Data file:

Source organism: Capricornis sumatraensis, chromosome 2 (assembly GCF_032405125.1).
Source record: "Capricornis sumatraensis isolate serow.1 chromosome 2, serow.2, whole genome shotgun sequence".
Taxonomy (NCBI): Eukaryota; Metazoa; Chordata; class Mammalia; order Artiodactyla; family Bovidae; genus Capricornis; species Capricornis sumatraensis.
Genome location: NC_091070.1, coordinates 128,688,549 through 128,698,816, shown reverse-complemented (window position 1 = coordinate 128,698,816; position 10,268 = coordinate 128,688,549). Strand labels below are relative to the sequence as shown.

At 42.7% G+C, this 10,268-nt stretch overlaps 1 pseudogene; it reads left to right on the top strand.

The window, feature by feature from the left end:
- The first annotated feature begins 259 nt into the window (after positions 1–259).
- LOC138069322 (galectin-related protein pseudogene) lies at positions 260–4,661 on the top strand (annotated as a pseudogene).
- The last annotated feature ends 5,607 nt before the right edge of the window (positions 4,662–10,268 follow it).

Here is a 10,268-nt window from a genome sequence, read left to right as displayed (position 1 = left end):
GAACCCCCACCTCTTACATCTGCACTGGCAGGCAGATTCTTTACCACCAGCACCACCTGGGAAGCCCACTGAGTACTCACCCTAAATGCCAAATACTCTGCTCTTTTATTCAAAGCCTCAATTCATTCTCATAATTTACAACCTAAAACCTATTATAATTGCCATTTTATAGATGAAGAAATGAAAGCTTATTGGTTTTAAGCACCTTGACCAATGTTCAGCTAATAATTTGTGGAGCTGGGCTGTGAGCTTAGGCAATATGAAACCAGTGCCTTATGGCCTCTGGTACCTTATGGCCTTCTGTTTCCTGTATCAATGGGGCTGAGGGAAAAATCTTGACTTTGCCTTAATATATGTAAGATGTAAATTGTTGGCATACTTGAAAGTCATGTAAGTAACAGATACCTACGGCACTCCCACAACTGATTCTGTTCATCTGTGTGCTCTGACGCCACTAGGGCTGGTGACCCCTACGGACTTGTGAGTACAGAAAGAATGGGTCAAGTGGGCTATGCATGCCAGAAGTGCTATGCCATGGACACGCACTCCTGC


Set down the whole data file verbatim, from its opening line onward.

Source organism: Capricornis sumatraensis, chromosome 2 (assembly GCF_032405125.1).
Source record: "Capricornis sumatraensis isolate serow.1 chromosome 2, serow.2, whole genome shotgun sequence".
Taxonomy (NCBI): Eukaryota; Metazoa; Chordata; class Mammalia; order Artiodactyla; family Bovidae; genus Capricornis; species Capricornis sumatraensis.
Genome location: NC_091070.1, coordinates 128,688,549 through 128,698,816, shown reverse-complemented (window position 1 = coordinate 128,698,816; position 10,268 = coordinate 128,688,549). Strand labels below are relative to the sequence as shown.

At 42.7% G+C, this 10,268-nt stretch overlaps 1 pseudogene; it reads left to right on the top strand.

The window, feature by feature from the left end:
- The first annotated feature begins 259 nt into the window (after positions 1–259).
- LOC138069322 (galectin-related protein pseudogene) lies at positions 260–4,661 on the top strand (annotated as a pseudogene).
- The last annotated feature ends 5,607 nt before the right edge of the window (positions 4,662–10,268 follow it).

Here is a 10,268-nt window from a genome sequence, read left to right as displayed (position 1 = left end):
GAACCCCCACCTCTTACATCTGCACTGGCAGGCAGATTCTTTACCACCAGCACCACCTGGGAAGCCCACTGAGTACTCACCCTAAATGCCAAATACTCTGCTCTTTTATTCAAAGCCTCAATTCATTCTCATAATTTACAACCTAAAACCTATTATAATTGCCATTTTATAGATGAAGAAATGAAAGCTTATTGGTTTTAAGCACCTTGACCAATGTTCAGCTAATAATTTGTGGAGCTGGGCTGTGAGCTTAGGCAATATGAAACCAGTGCCTTATGGCCTCTGGTACCTTATGGCCTTCTGTTTCCTGTATCAATGGGGCTGAGGGAAAAATCTTGACTTTGCCTTAATATATGTAAGATGTAAATTGTTGGCATACTTGAAAGTCATGTAAGTAACAGATACCTACGGCACTCCCACAACTGATTCTGTTCATCTGTGTGCTCTGACGCCACTAGGGCTGGTGACCCCTACGGACTTGTGAGTACAGAAAGAATGGGTCAAGTGGGCTATGCATGCCAGAAGTGCTATGCCATGGACACGCACTCCTGC